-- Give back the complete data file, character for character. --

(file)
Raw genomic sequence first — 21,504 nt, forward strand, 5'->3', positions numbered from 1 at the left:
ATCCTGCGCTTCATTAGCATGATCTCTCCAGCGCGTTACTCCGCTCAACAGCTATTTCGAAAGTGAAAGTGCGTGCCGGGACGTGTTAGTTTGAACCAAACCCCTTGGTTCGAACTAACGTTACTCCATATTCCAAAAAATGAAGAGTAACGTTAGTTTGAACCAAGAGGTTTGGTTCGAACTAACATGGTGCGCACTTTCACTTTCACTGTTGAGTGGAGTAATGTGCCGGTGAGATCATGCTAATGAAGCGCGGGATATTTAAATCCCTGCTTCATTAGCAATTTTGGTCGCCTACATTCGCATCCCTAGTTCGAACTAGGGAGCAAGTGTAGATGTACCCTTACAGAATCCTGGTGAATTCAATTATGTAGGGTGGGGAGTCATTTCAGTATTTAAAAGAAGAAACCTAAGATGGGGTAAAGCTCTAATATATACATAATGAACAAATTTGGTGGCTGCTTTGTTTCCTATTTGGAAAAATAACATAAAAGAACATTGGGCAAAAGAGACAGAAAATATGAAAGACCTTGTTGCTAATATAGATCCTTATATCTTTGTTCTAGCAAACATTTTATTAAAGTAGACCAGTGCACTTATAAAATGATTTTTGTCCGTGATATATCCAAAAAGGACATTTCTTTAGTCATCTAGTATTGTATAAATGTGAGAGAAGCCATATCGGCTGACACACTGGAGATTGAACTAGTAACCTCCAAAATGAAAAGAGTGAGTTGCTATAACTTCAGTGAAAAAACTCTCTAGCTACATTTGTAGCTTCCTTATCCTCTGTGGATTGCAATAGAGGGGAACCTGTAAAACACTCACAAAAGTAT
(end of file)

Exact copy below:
Raw genomic sequence first — 21,504 nt, forward strand, 5'->3', positions numbered from 1 at the left:
ATCCTGCGCTTCATTAGCATGATCTCTCCAGCGCGTTACTCCGCTCAACAGCTATTTCGAAAGTGAAAGTGCGTGCCGGGACGTGTTAGTTTGAACCAAACCCCTTGGTTCGAACTAACGTTACTCCATATTCCAAAAAATGAAGAGTAACGTTAGTTTGAACCAAGAGGTTTGGTTCGAACTAACATGGTGCGCACTTTCACTTTCACTGTTGAGTGGAGTAATGTGCCGGTGAGATCATGCTAATGAAGCGCGGGATATTTAAATCCCTGCTTCATTAGCAATTTTGGTCGCCTACATTCGCATCCCTAGTTCGAACTAGGGAGCAAGTGTAGATGTACCCTTACAGAATCCTGGTGAATTCAATTATGTAGGGTGGGGAGTCATTTCAGTATTTAAAAGAAGAAACCTAAGATGGGGTAAAGCTCTAATATATACATAATGAACAAATTTGGTGGCTGCTTTGTTTCCTATTTGGAAAAATAACATAAAAGAACATTGGGCAAAAGAGACAGAAAATATGAAAGACCTTGTTGCTAATATAGATCCTTATATCTTTGTTCTAGCAAACATTTTATTAAAGTAGACCAGTGCACTTATAAAATGATTTTTGTCCGTGATATATCCAAAAAGGACATTTCTTTAGTCATCTAGTATTGTATAAATGTGAGAGAAGCCATATCGGCTGACACACTGGAGATTGAACTAGTAACCTCCAAAATGAAAAGAGTGAGTTGCTATAACTTCAGTGAAAAAACTCTCTAGCTACATTTGTAGCTTCCTTATCCTCTGTGGATTGCAATAGAGGGGAACCTGTAAAACACTCACAAAAGTAT